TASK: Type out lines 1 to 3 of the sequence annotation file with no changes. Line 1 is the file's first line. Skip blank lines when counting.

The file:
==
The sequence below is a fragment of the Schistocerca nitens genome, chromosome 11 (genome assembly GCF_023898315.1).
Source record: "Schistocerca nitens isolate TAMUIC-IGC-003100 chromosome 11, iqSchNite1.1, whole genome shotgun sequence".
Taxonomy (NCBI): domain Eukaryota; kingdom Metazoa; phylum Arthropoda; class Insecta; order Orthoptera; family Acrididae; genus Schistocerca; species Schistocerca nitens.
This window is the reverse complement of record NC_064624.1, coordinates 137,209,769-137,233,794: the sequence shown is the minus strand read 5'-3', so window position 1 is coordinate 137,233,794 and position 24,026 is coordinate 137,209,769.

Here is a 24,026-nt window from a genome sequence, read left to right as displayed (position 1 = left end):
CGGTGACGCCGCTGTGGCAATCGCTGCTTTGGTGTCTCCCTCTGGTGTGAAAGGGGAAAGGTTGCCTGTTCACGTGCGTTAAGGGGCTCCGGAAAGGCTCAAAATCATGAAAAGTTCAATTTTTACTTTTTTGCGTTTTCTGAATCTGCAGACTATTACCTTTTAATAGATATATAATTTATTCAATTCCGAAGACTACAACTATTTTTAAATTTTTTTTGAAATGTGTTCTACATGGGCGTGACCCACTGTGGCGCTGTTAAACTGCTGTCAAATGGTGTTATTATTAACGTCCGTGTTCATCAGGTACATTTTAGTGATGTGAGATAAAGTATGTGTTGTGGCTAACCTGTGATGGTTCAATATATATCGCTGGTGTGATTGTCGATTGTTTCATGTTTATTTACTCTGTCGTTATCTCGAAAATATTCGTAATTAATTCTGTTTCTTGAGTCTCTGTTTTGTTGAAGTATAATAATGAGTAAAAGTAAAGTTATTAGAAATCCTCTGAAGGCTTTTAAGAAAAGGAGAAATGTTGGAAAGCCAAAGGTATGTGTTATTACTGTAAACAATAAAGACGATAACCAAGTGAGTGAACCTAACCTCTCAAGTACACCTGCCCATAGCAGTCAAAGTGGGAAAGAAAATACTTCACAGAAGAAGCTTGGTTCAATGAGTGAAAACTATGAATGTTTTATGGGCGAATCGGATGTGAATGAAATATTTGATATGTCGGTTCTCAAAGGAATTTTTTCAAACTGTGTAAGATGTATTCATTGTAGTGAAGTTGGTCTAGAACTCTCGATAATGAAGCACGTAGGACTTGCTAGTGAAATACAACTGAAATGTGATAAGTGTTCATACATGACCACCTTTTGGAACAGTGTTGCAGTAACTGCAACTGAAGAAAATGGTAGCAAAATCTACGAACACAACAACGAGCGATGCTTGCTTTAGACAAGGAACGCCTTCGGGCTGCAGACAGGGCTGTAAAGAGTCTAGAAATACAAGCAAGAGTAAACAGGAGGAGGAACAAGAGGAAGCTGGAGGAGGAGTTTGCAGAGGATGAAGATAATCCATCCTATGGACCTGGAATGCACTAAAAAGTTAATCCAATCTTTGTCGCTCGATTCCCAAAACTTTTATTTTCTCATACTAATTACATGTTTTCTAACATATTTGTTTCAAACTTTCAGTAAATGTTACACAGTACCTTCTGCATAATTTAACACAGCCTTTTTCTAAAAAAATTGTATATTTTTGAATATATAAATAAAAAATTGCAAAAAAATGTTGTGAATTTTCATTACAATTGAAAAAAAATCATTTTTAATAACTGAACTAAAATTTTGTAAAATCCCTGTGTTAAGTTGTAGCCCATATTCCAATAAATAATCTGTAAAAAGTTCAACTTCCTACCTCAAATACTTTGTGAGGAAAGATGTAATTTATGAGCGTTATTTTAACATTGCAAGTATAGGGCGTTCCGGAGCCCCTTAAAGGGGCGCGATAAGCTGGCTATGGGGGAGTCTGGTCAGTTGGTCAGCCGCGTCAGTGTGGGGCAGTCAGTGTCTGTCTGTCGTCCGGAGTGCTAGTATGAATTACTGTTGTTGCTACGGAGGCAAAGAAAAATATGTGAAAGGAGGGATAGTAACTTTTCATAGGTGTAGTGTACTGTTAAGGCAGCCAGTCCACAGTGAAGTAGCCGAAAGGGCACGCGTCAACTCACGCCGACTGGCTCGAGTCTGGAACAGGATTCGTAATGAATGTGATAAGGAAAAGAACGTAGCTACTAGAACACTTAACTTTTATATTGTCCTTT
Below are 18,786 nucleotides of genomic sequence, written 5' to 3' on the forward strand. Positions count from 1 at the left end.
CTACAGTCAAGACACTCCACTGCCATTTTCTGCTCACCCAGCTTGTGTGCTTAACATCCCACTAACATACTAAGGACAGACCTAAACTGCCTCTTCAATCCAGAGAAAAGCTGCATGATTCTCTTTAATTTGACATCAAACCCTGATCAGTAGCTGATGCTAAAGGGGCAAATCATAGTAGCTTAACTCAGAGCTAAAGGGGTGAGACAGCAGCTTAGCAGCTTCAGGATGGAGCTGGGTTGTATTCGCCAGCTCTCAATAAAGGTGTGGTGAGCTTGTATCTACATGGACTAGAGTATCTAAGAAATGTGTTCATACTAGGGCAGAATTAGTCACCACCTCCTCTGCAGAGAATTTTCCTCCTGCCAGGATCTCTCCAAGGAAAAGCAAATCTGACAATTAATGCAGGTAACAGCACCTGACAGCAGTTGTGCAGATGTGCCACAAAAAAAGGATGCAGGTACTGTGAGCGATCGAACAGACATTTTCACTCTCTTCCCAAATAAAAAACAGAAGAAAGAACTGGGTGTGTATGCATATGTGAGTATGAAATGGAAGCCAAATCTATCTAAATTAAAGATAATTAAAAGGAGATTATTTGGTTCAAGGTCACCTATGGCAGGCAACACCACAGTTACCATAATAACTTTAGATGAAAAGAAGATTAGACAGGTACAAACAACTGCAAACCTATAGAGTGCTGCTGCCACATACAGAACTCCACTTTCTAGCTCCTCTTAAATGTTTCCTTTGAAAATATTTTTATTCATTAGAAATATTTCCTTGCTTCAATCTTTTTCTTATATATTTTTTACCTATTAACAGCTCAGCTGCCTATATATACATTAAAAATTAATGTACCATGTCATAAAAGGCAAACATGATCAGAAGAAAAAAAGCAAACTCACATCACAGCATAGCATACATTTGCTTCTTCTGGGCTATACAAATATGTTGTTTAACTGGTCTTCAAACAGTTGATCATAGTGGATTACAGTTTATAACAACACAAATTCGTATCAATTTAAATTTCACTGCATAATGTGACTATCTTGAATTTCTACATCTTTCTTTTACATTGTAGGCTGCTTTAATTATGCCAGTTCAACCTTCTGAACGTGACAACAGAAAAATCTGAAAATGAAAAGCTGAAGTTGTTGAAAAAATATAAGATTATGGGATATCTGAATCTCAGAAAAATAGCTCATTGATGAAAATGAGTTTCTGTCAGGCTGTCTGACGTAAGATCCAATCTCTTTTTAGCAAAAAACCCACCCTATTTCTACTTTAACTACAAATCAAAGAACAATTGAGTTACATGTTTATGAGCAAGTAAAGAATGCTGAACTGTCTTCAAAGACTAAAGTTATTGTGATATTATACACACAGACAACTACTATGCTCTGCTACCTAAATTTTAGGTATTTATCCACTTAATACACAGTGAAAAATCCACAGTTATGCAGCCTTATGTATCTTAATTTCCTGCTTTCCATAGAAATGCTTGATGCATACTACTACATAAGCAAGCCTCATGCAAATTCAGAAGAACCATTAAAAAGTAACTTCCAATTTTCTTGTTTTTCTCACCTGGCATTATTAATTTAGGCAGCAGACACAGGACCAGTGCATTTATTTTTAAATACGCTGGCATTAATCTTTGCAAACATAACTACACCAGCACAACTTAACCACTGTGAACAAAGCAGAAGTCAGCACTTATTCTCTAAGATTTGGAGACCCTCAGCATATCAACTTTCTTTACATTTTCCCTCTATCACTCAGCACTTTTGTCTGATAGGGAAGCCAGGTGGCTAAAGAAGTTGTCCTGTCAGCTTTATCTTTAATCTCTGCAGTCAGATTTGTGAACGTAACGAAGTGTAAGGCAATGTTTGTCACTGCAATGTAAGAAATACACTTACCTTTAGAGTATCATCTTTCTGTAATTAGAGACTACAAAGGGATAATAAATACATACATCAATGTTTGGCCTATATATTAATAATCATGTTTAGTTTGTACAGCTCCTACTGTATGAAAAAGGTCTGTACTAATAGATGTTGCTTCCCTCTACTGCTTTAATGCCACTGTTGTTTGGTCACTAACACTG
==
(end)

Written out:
The sequence below is a fragment of the Schistocerca nitens genome, chromosome 11 (genome assembly GCF_023898315.1).
Source record: "Schistocerca nitens isolate TAMUIC-IGC-003100 chromosome 11, iqSchNite1.1, whole genome shotgun sequence".
Taxonomy (NCBI): domain Eukaryota; kingdom Metazoa; phylum Arthropoda; class Insecta; order Orthoptera; family Acrididae; genus Schistocerca; species Schistocerca nitens.